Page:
BROWN V. 'WALKER, United States Marshal. (Circuit Court, W; D. Pennsylvania.
CONSTITUTIONAl, TO UNITED STATES CONSTITUTION.
September 11, 1895.)
The provision in the fifth amendment to the constitution of the United States, against compelling a person in a criminal case to be a witness against himself, is not intended to shield a witness from the infamy or disgrace resulting from incriminathig testimony, but only from actual prosecution and punishment. The act of congress of February 11, 1893, providing that no person shall be excused from testifyIng in proceedings under the interstate commerce aCt, on the ground that his testimony maY incriminate him. but that no person shall be prosecuted or subjected to penalty for anything concerning which he may testify, does 1I0t contravene the provisions of the fiftb amendment to the constitution of the United States, since it affords the witness. a protection as broad as. the constitutional provision. U. S. v. James, 60 Fed. 257" disaj;lproved.
11, 1893. .
Scott.& Gordon; for13etitioner. Harry Alvan :aall, for U. S. marshal. Bef9re ACHeSON;' Circuit Judge, and BUFFINGTON, District Judge. Bu'F:FtNGTON, District Judge. On May 6, 1895, the grand jury of the dif;ltrictcourt of the United States for the Western district of Pennsylvaniaha<l under an indictment charging E. F. Batl;!S and Thomas R. Robinson, o'fficers,andagents of the Allegheny Valley. Railway Company, withallegeil of the interstate commerce law, approved February 4, 188'1, and its supplements. Theodore F. Brown, the petitioner, Who is the auditor of said company, appeared before the grand jur1 upon subpmna. He declined to answer certain questions as to freight charged and rebates given by said road as follows : '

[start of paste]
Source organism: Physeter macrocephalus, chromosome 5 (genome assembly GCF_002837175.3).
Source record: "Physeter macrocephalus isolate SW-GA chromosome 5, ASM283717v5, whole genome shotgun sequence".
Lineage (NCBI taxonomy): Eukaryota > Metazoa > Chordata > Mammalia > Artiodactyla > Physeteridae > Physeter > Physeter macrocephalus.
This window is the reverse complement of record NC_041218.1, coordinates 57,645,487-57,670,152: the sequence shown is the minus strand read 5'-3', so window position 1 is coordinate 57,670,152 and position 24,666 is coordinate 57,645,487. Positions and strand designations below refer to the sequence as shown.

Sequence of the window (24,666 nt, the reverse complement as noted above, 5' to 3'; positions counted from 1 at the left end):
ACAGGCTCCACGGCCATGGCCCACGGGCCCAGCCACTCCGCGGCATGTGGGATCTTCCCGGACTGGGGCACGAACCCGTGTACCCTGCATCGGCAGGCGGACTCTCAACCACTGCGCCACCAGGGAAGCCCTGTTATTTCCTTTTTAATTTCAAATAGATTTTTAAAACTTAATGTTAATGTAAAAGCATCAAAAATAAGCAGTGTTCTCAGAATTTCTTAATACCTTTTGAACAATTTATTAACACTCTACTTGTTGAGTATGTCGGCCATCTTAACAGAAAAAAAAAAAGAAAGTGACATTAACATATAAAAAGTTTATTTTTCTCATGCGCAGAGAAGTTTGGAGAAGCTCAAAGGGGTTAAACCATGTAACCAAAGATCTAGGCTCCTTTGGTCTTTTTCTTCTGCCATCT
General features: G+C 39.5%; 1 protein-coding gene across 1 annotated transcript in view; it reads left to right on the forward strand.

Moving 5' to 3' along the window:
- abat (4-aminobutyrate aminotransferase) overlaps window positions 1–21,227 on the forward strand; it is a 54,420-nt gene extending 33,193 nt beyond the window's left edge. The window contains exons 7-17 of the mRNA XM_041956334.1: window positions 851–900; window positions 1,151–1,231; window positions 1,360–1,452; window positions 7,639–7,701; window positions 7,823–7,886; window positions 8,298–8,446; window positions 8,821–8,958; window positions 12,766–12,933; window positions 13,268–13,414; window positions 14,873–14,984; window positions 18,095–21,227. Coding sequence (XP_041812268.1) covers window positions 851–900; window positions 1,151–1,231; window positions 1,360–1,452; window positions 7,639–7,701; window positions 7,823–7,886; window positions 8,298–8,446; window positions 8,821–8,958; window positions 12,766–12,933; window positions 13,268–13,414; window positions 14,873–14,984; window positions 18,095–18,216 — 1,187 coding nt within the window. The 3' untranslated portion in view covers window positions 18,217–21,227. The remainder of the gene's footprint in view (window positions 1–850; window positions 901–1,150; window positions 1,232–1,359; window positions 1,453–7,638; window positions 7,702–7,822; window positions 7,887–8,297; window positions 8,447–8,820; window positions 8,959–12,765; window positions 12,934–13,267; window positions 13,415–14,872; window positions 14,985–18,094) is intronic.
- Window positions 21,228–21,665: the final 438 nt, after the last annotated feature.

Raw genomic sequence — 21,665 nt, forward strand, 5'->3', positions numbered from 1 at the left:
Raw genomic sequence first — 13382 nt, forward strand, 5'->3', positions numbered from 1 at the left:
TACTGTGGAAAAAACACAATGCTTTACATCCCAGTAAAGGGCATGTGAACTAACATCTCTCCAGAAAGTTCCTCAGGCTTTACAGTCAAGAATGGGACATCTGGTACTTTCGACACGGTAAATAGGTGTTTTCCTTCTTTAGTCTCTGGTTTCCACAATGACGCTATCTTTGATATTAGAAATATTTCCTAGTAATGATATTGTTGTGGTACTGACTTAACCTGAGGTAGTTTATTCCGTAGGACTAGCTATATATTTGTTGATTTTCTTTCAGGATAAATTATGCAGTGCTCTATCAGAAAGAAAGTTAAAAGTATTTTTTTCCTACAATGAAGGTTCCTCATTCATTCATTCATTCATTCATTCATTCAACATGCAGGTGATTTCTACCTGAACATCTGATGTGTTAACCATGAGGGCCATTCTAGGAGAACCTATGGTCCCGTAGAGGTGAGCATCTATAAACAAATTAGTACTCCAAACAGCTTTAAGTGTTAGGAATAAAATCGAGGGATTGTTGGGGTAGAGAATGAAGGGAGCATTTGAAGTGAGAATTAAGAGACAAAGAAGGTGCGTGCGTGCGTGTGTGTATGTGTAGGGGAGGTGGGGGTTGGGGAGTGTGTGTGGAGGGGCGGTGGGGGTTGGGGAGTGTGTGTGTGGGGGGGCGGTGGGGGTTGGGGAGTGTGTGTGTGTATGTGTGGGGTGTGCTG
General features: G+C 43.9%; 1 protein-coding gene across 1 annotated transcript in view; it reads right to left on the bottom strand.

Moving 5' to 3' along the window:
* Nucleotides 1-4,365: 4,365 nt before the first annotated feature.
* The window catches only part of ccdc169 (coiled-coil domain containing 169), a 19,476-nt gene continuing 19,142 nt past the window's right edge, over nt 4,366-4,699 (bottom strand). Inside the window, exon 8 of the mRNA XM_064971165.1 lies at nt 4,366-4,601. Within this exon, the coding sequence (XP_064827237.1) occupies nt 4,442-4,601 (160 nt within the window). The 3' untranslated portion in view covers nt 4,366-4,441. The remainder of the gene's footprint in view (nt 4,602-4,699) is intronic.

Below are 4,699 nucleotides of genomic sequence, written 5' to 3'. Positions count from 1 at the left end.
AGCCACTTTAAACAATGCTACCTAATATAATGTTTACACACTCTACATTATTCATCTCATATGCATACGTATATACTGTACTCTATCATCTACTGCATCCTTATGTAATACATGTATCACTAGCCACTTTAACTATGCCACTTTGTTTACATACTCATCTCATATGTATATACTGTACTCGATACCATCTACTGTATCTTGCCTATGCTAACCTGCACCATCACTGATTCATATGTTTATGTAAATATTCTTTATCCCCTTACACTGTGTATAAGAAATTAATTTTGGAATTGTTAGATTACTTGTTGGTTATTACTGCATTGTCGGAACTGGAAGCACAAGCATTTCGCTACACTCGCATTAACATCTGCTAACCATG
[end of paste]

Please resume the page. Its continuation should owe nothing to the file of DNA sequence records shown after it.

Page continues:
"Q. Have you audited the accouhts Of the freight department of the said raihvay company during the years 1894 and 1895'( A. I have. Q. Do you know whether or not the Allegheny Valley Railway Company transported for the Union Coal Company, "luring the months of, JUly, August, and September, 1894, coal from any points on the low-grade division of said railroad company to Buffalo at a less rate than the established rates in force between the terminal points at the time of such transportation? A. That question, with all respect to the grand jury and yourself, I must decline to answer, for the reason that my answer would tend to and criminate me. Q. Do yon know whether the Allegheny Valley Railway Company, during the year 1894, paid to the Union Coal Company any rebate, refund, or commission on coal transported by llliid railroad company from, points on its low-grade division to Buffalo,whereby the Union Coal Company obtained a transportation of such cO:;l.l between the said terminal points at a less rate than the open tariff rate, or the by said company? If you have such knowledge, state the amonnt of such rebates or drawbacks or commissions paid, to whom paid, the· date. of the' same,' or on wllat shipments, and state fully all the particulars within your knowledge relating to such transaction or transactions. A. That question I must also decline to answer for the reasons already given."
Upon report of these facts made by the grand jury through George D. Howell, Esq., its foreman, the district court granted a rule upon